How to Navigate the Modification Process, and Who is Involved

This course is a step-by-step instructional guide to the modification process, and provides an in-depth look at who is involved in the process and what their responsibilities are. State administrators and SSA staffs in the RO, OGC, and HQ all have a role in the modification process.

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    1. What is a modification?
    2. Who is involved in the modification process?
    3. Roles and responsibilities of those associated with the modification process:
    4. The Modification Process: Who does what and what do they do?


1. What is a modification?

A modification amends a Section 218 Agreement to extend Social Security and Medicare coverage to new groups of employees, identifies new political subdivisions joining a public retirement system, corrects errors in previous modifications, implements changes in Federal or State law and, under very limited circumstances, excludes services or positions previously covered.

Modifications are often referred to as 218’s, or 218 Agreements. Although, it should simply be understood that each State has only one “original” Section 218 Agreement—most likely created between 1951 and 1956, and any service subsequently covered after the effective date of the original agreement, is covered by a uniquely numbered modification to that Agreement.

2.  Who is involved in the modification process?

State Administrator
The State Social Security Administrator acts for the State with respect to its responsibilities for maintaining and administering the provisions of Section 218 of the Social Security Act—including submitting all modifications to SSA for approval. For a complete list of current state administrators, refer to State Social Security Administrators.

SSA Regional Office (RO)
The RO provides leadership and technical direction in administering the State and local coverage program within the region, consistent with established policy. Within the RO, the following people have routine responsibility for State and local coverage activities:

  • State and Local Specialist, and
  • Regional Chief Counsel

For a complete list of RO specialists, refer to SSA Regional Office State and Local Coverage Specialists.

 SSA Central Office (HQ)
SSA Office of Income Security Programs (OISP), Office of Earnings, Enumeration & Medicare Policy (OEEMP), State and Local Coverage Team is primarily responsible for administering the State and local coverage program under the Act. Organizationally, OISP is located under the Deputy Commissioner for Retirement and Disability Policy. OISP plans, develops, evaluates, and issues operational policies and procedures concerning coverage and wage questions related to Sections 210 and 218 of the Social Security Act.

SSA Office of Public Service and Operations Support (OPSOS) provides operational, programmatic and administrative support to DCO (Operations) management in its Regional Offices, Field Offices, Tele-service Centers, Program Service Centers, Central Operations and Headquarters staff components. 

3.   Roles and responsibilities of those associated with the modification process:

State Administrator
The State Administrator is responsible for preparing Section 218 modifications to include additional coverage groups, correct errors in other modifications, identify additional political subdivisions that join a covered retirement system, and obtain Medicare coverage for public employees whose employment relationship with a public employer has been continuous since March 31, 1986. These processes may include conducting referenda for Social Security and Medicare coverage for services performed by employees in positions under a public retirement system. For a complete list of responsibilities, refer to SL 10001.130: State Social Security Administrator Responsibilities.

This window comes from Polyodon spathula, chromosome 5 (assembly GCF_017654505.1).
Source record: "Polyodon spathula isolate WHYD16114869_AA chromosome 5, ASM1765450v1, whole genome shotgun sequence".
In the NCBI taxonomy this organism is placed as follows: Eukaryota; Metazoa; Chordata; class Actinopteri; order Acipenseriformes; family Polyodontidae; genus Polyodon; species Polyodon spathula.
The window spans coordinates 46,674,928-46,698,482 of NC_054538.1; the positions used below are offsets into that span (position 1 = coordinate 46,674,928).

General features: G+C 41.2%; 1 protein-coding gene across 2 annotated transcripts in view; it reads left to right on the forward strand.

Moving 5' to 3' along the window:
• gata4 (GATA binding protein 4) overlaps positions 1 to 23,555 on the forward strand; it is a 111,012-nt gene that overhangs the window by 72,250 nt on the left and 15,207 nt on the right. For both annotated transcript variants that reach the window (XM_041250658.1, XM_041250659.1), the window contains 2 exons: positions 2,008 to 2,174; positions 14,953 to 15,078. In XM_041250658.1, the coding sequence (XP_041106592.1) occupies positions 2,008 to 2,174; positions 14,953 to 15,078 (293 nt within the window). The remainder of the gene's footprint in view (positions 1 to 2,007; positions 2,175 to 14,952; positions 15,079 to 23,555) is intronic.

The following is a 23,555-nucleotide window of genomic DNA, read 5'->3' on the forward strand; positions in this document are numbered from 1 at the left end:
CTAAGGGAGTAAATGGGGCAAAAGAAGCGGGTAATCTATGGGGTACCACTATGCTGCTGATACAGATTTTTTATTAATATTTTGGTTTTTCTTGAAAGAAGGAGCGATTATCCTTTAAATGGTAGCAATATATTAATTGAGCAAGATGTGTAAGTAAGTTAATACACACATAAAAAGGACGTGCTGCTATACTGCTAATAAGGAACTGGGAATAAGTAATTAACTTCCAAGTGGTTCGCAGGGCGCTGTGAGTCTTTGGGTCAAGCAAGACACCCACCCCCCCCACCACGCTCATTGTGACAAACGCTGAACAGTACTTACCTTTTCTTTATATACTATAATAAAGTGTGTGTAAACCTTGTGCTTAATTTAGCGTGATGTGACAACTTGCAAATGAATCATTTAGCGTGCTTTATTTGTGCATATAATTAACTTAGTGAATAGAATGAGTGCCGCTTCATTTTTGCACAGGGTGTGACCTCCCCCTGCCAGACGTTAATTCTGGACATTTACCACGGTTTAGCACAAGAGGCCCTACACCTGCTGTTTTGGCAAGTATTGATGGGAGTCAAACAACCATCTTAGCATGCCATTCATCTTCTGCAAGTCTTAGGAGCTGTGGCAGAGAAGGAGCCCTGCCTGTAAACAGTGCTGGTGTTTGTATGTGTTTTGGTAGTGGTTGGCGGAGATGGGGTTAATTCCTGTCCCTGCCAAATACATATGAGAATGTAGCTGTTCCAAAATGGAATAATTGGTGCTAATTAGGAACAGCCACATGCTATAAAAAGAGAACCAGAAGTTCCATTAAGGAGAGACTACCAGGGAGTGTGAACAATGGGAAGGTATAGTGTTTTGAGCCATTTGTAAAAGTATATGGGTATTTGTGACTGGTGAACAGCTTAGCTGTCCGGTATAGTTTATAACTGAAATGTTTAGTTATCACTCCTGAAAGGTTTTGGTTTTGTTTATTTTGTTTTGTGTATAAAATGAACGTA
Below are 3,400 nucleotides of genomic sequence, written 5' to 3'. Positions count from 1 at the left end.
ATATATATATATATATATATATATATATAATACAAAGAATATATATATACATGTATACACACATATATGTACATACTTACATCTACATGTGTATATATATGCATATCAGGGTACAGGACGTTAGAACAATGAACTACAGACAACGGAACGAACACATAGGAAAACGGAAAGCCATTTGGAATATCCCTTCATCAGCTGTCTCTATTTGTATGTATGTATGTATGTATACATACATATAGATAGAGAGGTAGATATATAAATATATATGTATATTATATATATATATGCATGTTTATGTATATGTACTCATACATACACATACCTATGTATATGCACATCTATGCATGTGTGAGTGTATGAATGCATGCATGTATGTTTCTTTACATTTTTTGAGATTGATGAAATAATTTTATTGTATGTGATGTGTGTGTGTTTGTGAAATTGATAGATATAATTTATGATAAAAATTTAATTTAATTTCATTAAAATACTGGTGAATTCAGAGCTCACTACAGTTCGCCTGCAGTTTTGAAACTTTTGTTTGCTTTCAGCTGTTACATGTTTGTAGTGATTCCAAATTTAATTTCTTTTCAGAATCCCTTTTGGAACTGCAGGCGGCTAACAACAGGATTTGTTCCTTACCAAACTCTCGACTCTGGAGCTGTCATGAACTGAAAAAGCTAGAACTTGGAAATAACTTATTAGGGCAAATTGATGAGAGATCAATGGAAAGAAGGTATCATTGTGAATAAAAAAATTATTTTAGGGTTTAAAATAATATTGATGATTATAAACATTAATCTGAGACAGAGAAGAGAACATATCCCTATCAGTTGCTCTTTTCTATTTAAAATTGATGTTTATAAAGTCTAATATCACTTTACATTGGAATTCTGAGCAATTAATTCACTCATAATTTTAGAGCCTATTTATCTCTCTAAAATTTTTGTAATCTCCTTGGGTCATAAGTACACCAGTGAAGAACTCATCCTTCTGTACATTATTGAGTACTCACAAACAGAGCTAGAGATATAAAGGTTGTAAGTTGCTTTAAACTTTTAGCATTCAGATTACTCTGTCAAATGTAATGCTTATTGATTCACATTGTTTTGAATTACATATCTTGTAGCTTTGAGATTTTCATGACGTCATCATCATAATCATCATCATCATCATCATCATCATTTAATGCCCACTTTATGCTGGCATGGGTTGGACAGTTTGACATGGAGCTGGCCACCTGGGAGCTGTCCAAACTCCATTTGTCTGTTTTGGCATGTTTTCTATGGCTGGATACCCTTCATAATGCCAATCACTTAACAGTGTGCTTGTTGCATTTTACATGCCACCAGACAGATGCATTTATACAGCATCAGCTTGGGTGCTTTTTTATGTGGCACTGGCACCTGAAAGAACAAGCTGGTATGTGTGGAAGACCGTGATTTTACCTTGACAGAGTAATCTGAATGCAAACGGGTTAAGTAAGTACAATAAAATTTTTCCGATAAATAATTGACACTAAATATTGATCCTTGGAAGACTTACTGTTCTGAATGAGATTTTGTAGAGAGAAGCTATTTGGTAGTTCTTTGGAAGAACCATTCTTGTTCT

SSA RO State and Local Specialist
The RO provides leadership and technical direction in administering the State and local coverage program within the region, including all aspects of interpreting, reviewing, processing and executing Section 218 Agreements and modifications. After the modification is executed, the RO will send the State Administrator a notification of approval letter with an executed copy(s) of the modification. The RO also maintains files of original agreements and modifications. For a complete list of responsibilities, refer to SL 10001.140: SSA Program Administration

SSA Regional Commissioner
The Regional Commissioner, or delegated official, is the authority for signing the approval letter and all original copies of the modification.

SSA Regional Counsel
The Regional Chief Counsel’s office reviews Section 218 Agreements and modifications and legal dissolutions for legal form and substance and provides legal opinions, advice and legal clearance.

OISP, as SSA’s lead component for the State and local coverage program, is responsible for planning, developing, evaluating, and issuing operational policies and procedures concerning coverage and wage questions related to Section 218 of the Social Security Act. OPSOS is responsible for the operational delivery of public service and the overall effectiveness and efficiency of DCO component; thus, OPSOS provides leadership to the RO state and local specialists. For a complete list of responsibilities, refer to SL 10001.140: SSA Program Administration.


4.  The Modification Process: Who does what and what do they do?

Important, please read before proceeding with this course: The focus of this training course is solely on the process of completing a modification.  While this course attempts a comprehensive approach to the modification process, there are special circumstances involving unique professions and entities that are not entirely accounted for; thus, the State and Local Coverage Handbook and the SSA Regional Office State and Local Coverage Specialists should always be consulted if questions exist. Furthermore, there are necessary actions that must take place prior to completing the modification—some such examples are the 90 day advanced notification and the referendum ballot process.